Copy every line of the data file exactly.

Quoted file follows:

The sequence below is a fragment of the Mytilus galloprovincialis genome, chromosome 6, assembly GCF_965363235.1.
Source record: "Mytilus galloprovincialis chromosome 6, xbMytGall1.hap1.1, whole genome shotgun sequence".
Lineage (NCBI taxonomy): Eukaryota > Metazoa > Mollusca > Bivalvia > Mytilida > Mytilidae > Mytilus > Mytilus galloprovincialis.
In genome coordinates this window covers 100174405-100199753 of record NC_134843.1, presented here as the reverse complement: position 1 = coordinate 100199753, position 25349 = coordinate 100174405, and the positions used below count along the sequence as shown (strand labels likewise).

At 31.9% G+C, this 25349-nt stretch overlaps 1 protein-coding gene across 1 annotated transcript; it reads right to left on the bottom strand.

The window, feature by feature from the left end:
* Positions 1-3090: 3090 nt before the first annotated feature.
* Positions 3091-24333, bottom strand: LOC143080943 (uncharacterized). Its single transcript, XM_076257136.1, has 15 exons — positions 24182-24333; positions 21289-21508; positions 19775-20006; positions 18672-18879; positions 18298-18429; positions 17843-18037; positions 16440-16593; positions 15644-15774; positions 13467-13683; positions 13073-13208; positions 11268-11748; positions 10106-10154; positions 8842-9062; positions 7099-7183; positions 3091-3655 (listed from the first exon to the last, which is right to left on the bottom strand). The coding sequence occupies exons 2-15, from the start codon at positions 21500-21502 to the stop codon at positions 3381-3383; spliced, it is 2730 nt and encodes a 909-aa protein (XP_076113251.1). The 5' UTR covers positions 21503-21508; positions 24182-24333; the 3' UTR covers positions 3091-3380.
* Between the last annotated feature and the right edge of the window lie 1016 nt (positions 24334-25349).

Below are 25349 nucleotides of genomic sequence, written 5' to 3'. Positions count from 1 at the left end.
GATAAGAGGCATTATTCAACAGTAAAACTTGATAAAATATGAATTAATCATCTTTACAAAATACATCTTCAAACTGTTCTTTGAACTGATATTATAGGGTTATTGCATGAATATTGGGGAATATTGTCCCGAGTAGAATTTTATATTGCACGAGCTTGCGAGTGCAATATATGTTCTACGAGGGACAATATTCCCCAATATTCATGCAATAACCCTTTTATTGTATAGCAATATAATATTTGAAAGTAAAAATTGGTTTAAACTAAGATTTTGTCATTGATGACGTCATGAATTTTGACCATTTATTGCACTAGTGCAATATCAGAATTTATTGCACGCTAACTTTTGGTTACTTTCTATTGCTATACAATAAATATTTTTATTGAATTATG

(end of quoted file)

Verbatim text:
The sequence below is a fragment of the Mytilus galloprovincialis genome, chromosome 6, assembly GCF_965363235.1.
Source record: "Mytilus galloprovincialis chromosome 6, xbMytGall1.hap1.1, whole genome shotgun sequence".
Lineage (NCBI taxonomy): Eukaryota > Metazoa > Mollusca > Bivalvia > Mytilida > Mytilidae > Mytilus > Mytilus galloprovincialis.
In genome coordinates this window covers 100174405-100199753 of record NC_134843.1, presented here as the reverse complement: position 1 = coordinate 100199753, position 25349 = coordinate 100174405, and the positions used below count along the sequence as shown (strand labels likewise).

At 31.9% G+C, this 25349-nt stretch overlaps 1 protein-coding gene across 1 annotated transcript; it reads right to left on the bottom strand.

The window, feature by feature from the left end:
* Positions 1-3090: 3090 nt before the first annotated feature.
* Positions 3091-24333, bottom strand: LOC143080943 (uncharacterized). Its single transcript, XM_076257136.1, has 15 exons — positions 24182-24333; positions 21289-21508; positions 19775-20006; positions 18672-18879; positions 18298-18429; positions 17843-18037; positions 16440-16593; positions 15644-15774; positions 13467-13683; positions 13073-13208; positions 11268-11748; positions 10106-10154; positions 8842-9062; positions 7099-7183; positions 3091-3655 (listed from the first exon to the last, which is right to left on the bottom strand). The coding sequence occupies exons 2-15, from the start codon at positions 21500-21502 to the stop codon at positions 3381-3383; spliced, it is 2730 nt and encodes a 909-aa protein (XP_076113251.1). The 5' UTR covers positions 21503-21508; positions 24182-24333; the 3' UTR covers positions 3091-3380.
* Between the last annotated feature and the right edge of the window lie 1016 nt (positions 24334-25349).

Below are 25349 nucleotides of genomic sequence, written 5' to 3'. Positions count from 1 at the left end.
GATAAGAGGCATTATTCAACAGTAAAACTTGATAAAATATGAATTAATCATCTTTACAAAATACATCTTCAAACTGTTCTTTGAACTGATATTATAGGGTTATTGCATGAATATTGGGGAATATTGTCCCGAGTAGAATTTTATATTGCACGAGCTTGCGAGTGCAATATATGTTCTACGAGGGACAATATTCCCCAATATTCATGCAATAACCCTTTTATTGTATAGCAATATAATATTTGAAAGTAAAAATTGGTTTAAACTAAGATTTTGTCATTGATGACGTCATGAATTTTGACCATTTATTGCACTAGTGCAATATCAGAATTTATTGCACGCTAACTTTTGGTTACTTTCTATTGCTATACAATAAATATTTTTATTGAATTATG